Kennedy advocated for the appreciation of art


The National Music Camp at Interlochen, Michigan performed as a part of Bouvier Kennedy’s Musical Programs for Youth by Youth. PHOTO FROM PUBLIC DOMAIN

In a 1962 issue of Look magazine, John F. Kennedy described “the life of the arts” as “far from being an interruption, a distraction, in the life of a nation,” as it “is very close to the center of a nation’s purpose and is a test of the quality of a nation’s civilization.”

Kennedy had a deep understanding of the importance of the arts as it relates to a nation’s culture and society. His views on the value of art were mirrored in his initiatives during his presidential administration.

Jason Atsales, the Lead Park Ranger at the John F. Kennedy National Historic Site, said that Kennedy’s artistic and educational upbringing shaped his appreciation for the arts.

“The living room of the birthplace home has a lot of artwork his mother had acquired from overseas, reproductions of famous paintings she had seen when she was studying and traveling in Europe,” Atsales said. “She actually said that she put them about to inspire the children.”

According to Atsales, Kennedy’s parents valued education and encouraged their children to learn about many topics so that they could be well-educated.

“They really wanted them to be cultured,” Atsales said. “They talked a lot about a variety of subjects, certainly art, appreciation for the arts, poetry and music. He was growing up very much in an atmosphere where children were expected to be well-rounded and to know a lot about a lot of different things. As far as his own personal form of art, I would say that he mostly was attached to literature and did write several books of his own later on.”

John Stewart, former Director of Oral History and Education of the John F. Kennedy Presidential Library and Museum in Boston, said that Kennedy’s well-rounded education influenced his appreciation for the arts later on in life.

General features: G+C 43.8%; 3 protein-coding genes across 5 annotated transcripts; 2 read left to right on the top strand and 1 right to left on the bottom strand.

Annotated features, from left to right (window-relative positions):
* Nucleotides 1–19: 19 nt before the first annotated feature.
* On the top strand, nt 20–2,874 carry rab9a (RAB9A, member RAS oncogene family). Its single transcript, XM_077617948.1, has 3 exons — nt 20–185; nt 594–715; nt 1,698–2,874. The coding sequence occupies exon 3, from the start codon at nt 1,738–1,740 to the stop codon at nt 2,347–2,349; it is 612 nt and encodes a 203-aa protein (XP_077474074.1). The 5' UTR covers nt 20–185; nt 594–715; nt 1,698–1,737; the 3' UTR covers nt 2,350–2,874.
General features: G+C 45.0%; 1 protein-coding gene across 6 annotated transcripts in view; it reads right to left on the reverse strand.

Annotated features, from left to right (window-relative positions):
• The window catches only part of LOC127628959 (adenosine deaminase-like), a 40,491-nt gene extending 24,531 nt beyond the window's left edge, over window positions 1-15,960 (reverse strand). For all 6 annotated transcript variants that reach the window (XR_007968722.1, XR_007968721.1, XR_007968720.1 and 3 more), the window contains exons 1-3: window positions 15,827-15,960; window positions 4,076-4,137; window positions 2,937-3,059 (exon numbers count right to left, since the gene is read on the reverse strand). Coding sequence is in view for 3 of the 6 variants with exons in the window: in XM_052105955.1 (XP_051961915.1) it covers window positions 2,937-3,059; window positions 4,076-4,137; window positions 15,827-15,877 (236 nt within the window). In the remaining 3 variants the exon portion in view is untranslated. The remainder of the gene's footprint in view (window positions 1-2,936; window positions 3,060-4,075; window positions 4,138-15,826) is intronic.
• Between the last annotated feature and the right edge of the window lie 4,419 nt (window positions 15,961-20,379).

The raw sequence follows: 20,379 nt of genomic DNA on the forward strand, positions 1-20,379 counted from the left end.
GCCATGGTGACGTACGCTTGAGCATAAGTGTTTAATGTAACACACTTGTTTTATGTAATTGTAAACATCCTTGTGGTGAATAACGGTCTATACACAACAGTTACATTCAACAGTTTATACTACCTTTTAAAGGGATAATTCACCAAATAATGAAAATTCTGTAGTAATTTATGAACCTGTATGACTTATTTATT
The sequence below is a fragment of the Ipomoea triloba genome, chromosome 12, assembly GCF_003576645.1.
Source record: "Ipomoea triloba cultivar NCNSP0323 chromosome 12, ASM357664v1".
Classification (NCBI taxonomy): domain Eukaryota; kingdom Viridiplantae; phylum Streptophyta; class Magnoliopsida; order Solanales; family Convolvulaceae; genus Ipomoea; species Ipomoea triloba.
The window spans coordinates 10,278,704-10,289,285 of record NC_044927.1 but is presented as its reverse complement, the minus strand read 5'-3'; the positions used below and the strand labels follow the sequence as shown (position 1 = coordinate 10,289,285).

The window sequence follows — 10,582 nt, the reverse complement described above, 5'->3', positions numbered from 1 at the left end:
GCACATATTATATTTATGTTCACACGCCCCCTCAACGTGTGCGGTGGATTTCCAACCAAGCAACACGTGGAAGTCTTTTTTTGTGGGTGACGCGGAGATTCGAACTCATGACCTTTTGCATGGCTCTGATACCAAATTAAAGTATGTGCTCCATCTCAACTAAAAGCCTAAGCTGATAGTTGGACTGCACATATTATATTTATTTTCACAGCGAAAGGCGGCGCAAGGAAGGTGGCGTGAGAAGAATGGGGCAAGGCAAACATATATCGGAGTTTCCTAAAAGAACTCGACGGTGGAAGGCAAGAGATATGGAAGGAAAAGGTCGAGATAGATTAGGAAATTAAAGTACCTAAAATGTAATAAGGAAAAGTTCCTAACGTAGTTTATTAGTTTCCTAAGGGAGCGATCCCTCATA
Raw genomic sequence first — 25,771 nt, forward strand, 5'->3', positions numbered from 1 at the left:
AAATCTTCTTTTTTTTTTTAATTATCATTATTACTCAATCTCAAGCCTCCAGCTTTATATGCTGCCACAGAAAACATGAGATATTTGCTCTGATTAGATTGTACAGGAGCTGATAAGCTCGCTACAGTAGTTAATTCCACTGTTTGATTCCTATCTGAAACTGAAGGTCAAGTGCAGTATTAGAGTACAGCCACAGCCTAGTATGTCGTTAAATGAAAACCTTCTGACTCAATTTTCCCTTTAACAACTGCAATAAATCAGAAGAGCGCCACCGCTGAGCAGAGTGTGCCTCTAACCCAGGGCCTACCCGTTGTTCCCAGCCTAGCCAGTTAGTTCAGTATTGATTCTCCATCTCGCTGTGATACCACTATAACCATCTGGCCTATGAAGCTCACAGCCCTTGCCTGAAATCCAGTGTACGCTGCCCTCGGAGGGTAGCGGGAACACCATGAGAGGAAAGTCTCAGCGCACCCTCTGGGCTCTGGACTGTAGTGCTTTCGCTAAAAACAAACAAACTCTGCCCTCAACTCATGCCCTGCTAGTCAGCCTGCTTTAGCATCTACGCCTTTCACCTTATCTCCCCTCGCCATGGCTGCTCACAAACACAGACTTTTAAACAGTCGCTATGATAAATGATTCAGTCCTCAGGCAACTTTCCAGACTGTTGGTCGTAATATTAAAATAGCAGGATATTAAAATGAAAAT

“As a youngster, he traveled a lot,” Stewart said. “He went to Europe several summers in high school and college and went to museums. He was obviously interested in all these things and had a decent appreciation for things artistic.”

Aside from constant paperwork, meetings and decision-making, John F. Kennedy and First Lady Jacqueline Bouvier Kennedy both encouraged the arts in the White House to reinforce their importance.

Atsales said that one of Kennedy’s greatest contributions during his presidency was his work to begin funding American artists and their ambitions.

“Certainly he had a fascination with various art forms and brought art to be a focus of his administration. He did lay the foundation of what would become the National Endowment for the Arts, so that is a way of promoting on a national scale various projects that deal with various forms of art to keep them alive,” Atsales said.

Ballet dancers perform on the White House’s South Lawn during Bouvier Kennedy’s Musical Programs for Youth by Youth. PHOTO FROM PUBLIC DOMAIN

Stewart also said that along with Kennedy’s encouragement of the arts during his administration, Bouvier Kennedy took a big initiative as well.

“A lot of things happened during his administration, in terms of the arts,” Stewart said. “There was a commission of the arts and there were a lot of people doing different things. The work that Mrs. Kennedy did with the furnishing of the White House, a lot of these additions that took place, I suspect, came from Mrs. Kennedy rather than the president.”

Bouvier Kennedy began a program to help promote and preserve the arts called Musical Programs for Youth, which encouraged young musicians to perform music in a formal fashion at the White House.

Violinist Emily Faxon ‘62, a former member of the high school’s orchestra, remembers seeing Kennedy when the Great- er Boston Symphony Orchestra, her other orchestral group, had the opportunity to play at the White House in 1962 on a tour that included a stop in Washington, D.C.

“JFK came out and spoke to the audience, welcoming us from the raised area we were on. I was sitting assistant concertmaster, so I was near him. That was very cool,” Faxon said.

Looking back at her experience, Faxon believes that Kennedy’s initiative in supporting the arts led to a rise in the popularity of musicians, especially at a young age.

“There has been an enormous surge in young musicians since that time, and they are generally far better trained than we were,” Faxon said.

According to Stewart, while Kennedy was already a popular president during the 1960s because of his youth and new ideas, the art initiative during his administration added to his admirable reputation.

“All of the activity relating to the arts was part of the enthusiasm that the Kennedy administration generated,” Stewart said. “I went to Washington in 1962, when the whole atmosphere in Washington was sort of exciting, because there was always an announcement about some new initiative to, for example, save the historic buildings on Pennsylvania Avenue, things like that. Kennedy’s interest in the arts, or the administration’s interest in the arts, was one of a lot of new things that were happening in Washington.”